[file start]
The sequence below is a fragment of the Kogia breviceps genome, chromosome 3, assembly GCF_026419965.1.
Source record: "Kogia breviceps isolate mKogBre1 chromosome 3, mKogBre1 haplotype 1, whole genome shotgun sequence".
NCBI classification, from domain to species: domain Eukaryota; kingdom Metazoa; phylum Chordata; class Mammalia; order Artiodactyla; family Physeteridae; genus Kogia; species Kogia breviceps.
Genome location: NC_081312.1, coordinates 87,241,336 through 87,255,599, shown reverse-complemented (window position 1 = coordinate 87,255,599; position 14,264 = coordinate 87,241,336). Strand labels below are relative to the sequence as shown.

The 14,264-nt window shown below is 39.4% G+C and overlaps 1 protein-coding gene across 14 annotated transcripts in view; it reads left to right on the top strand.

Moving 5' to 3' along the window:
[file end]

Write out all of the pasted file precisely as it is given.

The sequence below is a fragment of the Kogia breviceps genome, chromosome 3, assembly GCF_026419965.1.
Source record: "Kogia breviceps isolate mKogBre1 chromosome 3, mKogBre1 haplotype 1, whole genome shotgun sequence".
NCBI classification, from domain to species: domain Eukaryota; kingdom Metazoa; phylum Chordata; class Mammalia; order Artiodactyla; family Physeteridae; genus Kogia; species Kogia breviceps.
Genome location: NC_081312.1, coordinates 87,241,336 through 87,255,599, shown reverse-complemented (window position 1 = coordinate 87,255,599; position 14,264 = coordinate 87,241,336). Strand labels below are relative to the sequence as shown.

The 14,264-nt window shown below is 39.4% G+C and overlaps 1 protein-coding gene across 14 annotated transcripts in view; it reads left to right on the top strand.

Moving 5' to 3' along the window: